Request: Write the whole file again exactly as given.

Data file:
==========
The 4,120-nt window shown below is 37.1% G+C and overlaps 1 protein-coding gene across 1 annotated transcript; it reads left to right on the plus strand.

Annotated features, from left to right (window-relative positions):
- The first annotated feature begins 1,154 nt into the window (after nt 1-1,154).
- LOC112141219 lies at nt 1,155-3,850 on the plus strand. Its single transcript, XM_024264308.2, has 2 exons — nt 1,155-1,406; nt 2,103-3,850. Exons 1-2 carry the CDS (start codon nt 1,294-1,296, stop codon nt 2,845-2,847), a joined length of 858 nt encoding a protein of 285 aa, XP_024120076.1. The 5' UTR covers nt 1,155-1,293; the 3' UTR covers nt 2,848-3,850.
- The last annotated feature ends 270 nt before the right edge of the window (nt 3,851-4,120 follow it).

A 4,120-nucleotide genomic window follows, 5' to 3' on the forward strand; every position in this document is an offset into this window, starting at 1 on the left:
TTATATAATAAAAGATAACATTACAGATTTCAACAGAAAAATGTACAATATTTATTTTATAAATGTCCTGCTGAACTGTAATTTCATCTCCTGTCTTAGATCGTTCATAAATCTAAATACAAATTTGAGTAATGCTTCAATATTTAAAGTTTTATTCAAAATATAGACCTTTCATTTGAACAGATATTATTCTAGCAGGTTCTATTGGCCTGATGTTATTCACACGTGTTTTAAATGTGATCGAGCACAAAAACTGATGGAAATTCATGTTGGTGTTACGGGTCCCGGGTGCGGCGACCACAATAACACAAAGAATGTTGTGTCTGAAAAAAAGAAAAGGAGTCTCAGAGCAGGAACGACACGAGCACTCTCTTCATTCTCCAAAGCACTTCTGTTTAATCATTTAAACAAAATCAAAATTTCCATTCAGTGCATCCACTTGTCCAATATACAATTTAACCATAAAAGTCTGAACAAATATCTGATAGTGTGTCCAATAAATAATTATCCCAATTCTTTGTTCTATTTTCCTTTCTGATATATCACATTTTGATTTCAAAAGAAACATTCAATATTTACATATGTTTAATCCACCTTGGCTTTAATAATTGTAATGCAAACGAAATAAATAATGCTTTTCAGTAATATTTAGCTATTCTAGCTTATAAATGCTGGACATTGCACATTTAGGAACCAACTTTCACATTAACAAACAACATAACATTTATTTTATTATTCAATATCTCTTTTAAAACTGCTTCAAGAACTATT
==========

The 4,120-nt window shown below is 37.1% G+C and overlaps 1 protein-coding gene across 1 annotated transcript; it reads left to right on the plus strand.

Annotated features, from left to right (window-relative positions):
- The first annotated feature begins 1,154 nt into the window (after nt 1-1,154).
- LOC112141219 lies at nt 1,155-3,850 on the plus strand. Its single transcript, XM_024264308.2, has 2 exons — nt 1,155-1,406; nt 2,103-3,850. Exons 1-2 carry the CDS (start codon nt 1,294-1,296, stop codon nt 2,845-2,847), a joined length of 858 nt encoding a protein of 285 aa, XP_024120076.1. The 5' UTR covers nt 1,155-1,293; the 3' UTR covers nt 2,848-3,850.
- The last annotated feature ends 270 nt before the right edge of the window (nt 3,851-4,120 follow it).

A 4,120-nucleotide genomic window follows, 5' to 3' on the forward strand; every position in this document is an offset into this window, starting at 1 on the left:
TTATATAATAAAAGATAACATTACAGATTTCAACAGAAAAATGTACAATATTTATTTTATAAATGTCCTGCTGAACTGTAATTTCATCTCCTGTCTTAGATCGTTCATAAATCTAAATACAAATTTGAGTAATGCTTCAATATTTAAAGTTTTATTCAAAATATAGACCTTTCATTTGAACAGATATTATTCTAGCAGGTTCTATTGGCCTGATGTTATTCACACGTGTTTTAAATGTGATCGAGCACAAAAACTGATGGAAATTCATGTTGGTGTTACGGGTCCCGGGTGCGGCGACCACAATAACACAAAGAATGTTGTGTCTGAAAAAAAGAAAAGGAGTCTCAGAGCAGGAACGACACGAGCACTCTCTTCATTCTCCAAAGCACTTCTGTTTAATCATTTAAACAAAATCAAAATTTCCATTCAGTGCATCCACTTGTCCAATATACAATTTAACCATAAAAGTCTGAACAAATATCTGATAGTGTGTCCAATAAATAATTATCCCAATTCTTTGTTCTATTTTCCTTTCTGATATATCACATTTTGATTTCAAAAGAAACATTCAATATTTACATATGTTTAATCCACCTTGGCTTTAATAATTGTAATGCAAACGAAATAAATAATGCTTTTCAGTAATATTTAGCTATTCTAGCTTATAAATGCTGGACATTGCACATTTAGGAACCAACTTTCACATTAACAAACAACATAACATTTATTTTATTATTCAATATCTCTTTTAAAACTGCTTCAAGAACTATT